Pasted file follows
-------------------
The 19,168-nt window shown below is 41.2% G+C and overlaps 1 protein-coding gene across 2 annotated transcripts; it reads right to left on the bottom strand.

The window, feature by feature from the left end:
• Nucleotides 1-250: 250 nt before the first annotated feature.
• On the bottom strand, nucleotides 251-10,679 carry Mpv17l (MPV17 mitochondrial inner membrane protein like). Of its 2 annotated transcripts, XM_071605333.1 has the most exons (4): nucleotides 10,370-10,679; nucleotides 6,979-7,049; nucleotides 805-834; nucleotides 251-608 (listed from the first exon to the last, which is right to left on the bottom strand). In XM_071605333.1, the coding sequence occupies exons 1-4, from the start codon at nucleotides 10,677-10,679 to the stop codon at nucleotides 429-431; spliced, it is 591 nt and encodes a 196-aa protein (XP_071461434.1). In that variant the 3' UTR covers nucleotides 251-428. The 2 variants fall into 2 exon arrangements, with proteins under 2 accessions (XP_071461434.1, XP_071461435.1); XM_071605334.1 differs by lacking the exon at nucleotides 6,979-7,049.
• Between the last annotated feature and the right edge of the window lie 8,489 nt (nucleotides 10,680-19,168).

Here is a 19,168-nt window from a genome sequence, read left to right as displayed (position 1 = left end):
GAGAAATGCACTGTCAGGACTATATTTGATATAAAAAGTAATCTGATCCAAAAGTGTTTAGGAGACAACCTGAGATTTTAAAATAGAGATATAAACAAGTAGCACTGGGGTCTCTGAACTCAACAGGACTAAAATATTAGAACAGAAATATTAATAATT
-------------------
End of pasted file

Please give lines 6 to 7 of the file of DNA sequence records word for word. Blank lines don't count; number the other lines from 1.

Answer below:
Here is a 19,168-nt window from a genome sequence, read left to right as displayed (position 1 = left end):
GAGAAATGCACTGTCAGGACTATATTTGATATAAAAAGTAATCTGATCCAAAAGTGTTTAGGAGACAACCTGAGATTTTAAAATAGAGATATAAACAAGTAGCACTGGGGTCTCTGAACTCAACAGGACTAAAATATTAGAACAGAAATATTAATAATT